After reading Two for Joy, the second installment in the John the Eunuch Series by Mary Reed and Eric Mayer, I had the strongest urge to pursue an interview, not with the authors who had so painstakingly detailed the investigations in Constantinople that had made John renowned for his detecting skills, but with John himself.
After all, he’s no ordinary snoop. For starters, he wears a toga, not a trench coat, and he serves as chief attendant to Caesar - not a usual occupation for an amateur sleuth. It wasn't easy, but by pulling a few strings, I was able to arrange a meeting. Carefully transcribed below is our conversation.
SUSAN McBRIDE - John, thank you so much for granting me this interview. First, I'd like to know how you feel about your role as a - um, detective. Is solving crimes something you had imagined you would do?
JOHN - Since my duty as Lord Chamberlain is to serve Emperor Justinian, solving crimes at his behest is part of that role - but I must add not as large a part as it might appear to readers.
As a youth I never imagined being entrusted with solving crimes. My first ambition was to be a soldier. However, mysteries sought me out, even while I was a mercenary in Bretania, a fact about which fortunately my chroniclers seem unaware. Then too, I am not surprised to be ordered to solve occasional mysteries for the emperor because that was how I first came to his attention. Indeed, it had some bearing on my appointment as Lord Chamberlain - although it concerned a matter it would be unwise to speak about even today.
What qualities do you possess that make you so successful at these investigations? Does your - and pardon my bringing this up - being a eunuch make it easier to concentrate on the facts at hand without distraction?
This is a question that I have been asked before, and as before I ask the questioner to consider this: Is a soldier who loses a leg or an eye on the battlefield better able to concentrate?
But we should also remember that it's commonly thought that eunuchs, that is to say those poor individuals who are prevented from attaining their essential natures, are of greater value to their masters by virtue of being untroubled by normal appetites or family loyalties. Having been wounded as a young man, I have no way of knowing whether this is true. But there is no doubt that my accidental capture and its result brought me to Constantinople.
In turn, this eventually led to a situation where I am presented with an occasional mystery to solve. As to why I have been successful in solving the mysteries I have encountered so far - who can say? Why is it that most of us, given a chisel and a block of marble, would produce a pile of rubble while the sculptor gives the world a perfect image of, say, the Emperor Constantine?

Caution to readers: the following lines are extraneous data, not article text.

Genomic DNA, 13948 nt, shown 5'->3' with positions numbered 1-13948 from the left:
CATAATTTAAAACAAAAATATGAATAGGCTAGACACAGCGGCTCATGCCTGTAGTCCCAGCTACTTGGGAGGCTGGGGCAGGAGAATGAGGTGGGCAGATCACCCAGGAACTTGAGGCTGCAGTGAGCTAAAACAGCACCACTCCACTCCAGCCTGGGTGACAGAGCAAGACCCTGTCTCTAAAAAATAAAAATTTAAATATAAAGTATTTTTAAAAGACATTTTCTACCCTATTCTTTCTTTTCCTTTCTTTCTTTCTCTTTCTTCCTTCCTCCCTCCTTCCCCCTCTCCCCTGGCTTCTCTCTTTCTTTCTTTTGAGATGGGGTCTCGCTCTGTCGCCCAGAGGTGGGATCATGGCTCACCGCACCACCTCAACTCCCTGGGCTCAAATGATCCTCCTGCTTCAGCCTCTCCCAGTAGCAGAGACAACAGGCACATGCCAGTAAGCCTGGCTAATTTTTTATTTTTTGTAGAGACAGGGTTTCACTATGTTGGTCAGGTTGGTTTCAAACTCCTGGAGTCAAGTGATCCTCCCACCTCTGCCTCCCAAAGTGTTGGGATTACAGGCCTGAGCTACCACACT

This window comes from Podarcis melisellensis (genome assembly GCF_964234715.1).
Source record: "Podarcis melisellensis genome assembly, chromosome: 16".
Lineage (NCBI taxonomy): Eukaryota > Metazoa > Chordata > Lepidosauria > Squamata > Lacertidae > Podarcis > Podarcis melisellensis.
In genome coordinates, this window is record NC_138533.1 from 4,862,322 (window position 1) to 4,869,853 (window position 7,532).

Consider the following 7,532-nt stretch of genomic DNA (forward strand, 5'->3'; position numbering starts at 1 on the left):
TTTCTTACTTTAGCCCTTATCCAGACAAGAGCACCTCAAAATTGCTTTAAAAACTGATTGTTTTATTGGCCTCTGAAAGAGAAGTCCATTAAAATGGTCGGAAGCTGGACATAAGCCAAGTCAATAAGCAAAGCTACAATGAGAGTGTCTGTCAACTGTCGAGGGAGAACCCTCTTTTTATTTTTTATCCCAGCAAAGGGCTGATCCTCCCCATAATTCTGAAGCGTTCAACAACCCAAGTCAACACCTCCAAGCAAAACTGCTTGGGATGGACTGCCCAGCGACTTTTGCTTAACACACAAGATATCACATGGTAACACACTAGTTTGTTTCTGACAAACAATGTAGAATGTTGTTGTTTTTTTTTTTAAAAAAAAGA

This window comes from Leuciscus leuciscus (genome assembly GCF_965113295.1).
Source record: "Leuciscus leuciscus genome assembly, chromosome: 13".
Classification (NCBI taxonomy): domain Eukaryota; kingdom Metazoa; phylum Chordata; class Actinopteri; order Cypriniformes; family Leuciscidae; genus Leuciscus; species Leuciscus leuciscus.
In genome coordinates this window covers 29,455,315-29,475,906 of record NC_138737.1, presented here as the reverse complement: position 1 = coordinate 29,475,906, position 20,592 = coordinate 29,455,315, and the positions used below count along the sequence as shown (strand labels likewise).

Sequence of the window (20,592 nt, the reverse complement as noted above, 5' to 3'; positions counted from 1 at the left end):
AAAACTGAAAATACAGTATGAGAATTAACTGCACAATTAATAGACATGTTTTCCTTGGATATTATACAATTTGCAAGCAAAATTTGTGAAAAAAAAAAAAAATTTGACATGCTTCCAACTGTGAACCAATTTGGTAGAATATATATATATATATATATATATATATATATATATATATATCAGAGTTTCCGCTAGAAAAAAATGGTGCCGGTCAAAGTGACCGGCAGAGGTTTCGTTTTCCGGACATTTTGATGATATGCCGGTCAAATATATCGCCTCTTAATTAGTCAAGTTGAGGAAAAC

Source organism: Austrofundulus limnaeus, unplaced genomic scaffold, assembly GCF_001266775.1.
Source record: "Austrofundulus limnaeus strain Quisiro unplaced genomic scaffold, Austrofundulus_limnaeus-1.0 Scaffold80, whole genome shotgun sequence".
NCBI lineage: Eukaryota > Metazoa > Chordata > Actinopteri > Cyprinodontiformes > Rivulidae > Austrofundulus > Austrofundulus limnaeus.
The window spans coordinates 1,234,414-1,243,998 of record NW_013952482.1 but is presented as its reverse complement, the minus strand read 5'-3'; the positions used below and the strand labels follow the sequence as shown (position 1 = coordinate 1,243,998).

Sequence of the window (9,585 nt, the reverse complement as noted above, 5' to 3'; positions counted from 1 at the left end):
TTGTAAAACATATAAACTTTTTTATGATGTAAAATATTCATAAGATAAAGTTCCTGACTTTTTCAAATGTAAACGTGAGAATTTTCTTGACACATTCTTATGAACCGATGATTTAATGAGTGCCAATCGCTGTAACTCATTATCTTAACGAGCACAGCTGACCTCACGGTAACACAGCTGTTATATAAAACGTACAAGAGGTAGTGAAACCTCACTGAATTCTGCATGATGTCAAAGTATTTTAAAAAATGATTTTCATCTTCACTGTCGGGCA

My method is to seek out and consider every possible piece of information concerning the crime. In deciding where to look and in evaluating what I find, I attempt to use my power of reason as dispassionately as possible. I have a habit, it is true, of speaking to a mosaic girl on the wall of my study. I call her Zoe and I know that this habit alarms my servant Peter, but really, it is just a way I have of marshaling my thoughts. Why, when I have followed these methods, my mind has inevitably at some point made a sudden leap across the gap between what I know and what I want to know, is something that is truly a mystery, and I prefer not to dwell on it too much, for it may well be some gift of the gods of which I may be deprived when I most need it.
Do you ever think, "Why did I go across the damned border to try to buy silk in the first place?" I mean, that one trip changed your life forever.
There is not a morning when I do not think of it as soon as I awaken, yet I have made it my rule to shake off the black cloud of regret and anger and begin the new day as best I can.
Which brings me to another question. Had you never crossed the border and been captured, what would you be doing now instead of serving as Lord Chamberlain to the Emperor?
I've seen the world and lived in a number of places - Bretania and Alexandria, for example - and would have been happily content to have married my lover Cornelia and returned to Greece to farm and raise a family. If Fortuna had allowed that, I would hope that when the day's labors were done, there would have been time after the lamps were lit to read a little philosophy before retiring. To live in obscurity may sound a strange ambition for a Lord Chamberlain, but it is the life I would have chosen.
As you may realize, the holiday season is upon us. There are elements of the Christian celebration of Christmas that are pagan, such as the symbol of the tree. Just wondering how a follower of Mithra will spend this holiday season. Will Peter be whipping up any eggnog or cooked goose?
Bear in mind that Christmas is not that ancient a feast day for Christians and that there were and are many older solar festivals held around the same time of year. Perhaps the best known is the Roman festival of Saturnalia, several days of celebration of the winter solstice with widespread - and often extremely drunken - merriment and buffoonery as well as the temporary reversal of social order and the bestowal of extravagant gifts. Then too, for Mithrans December 25th has long been a holy day (although we do not speak over loudly about it in public!) because in 274 Emperor Aurelian declared it the day of the Birth of the Invincible Sun, honoring Lord Mithra.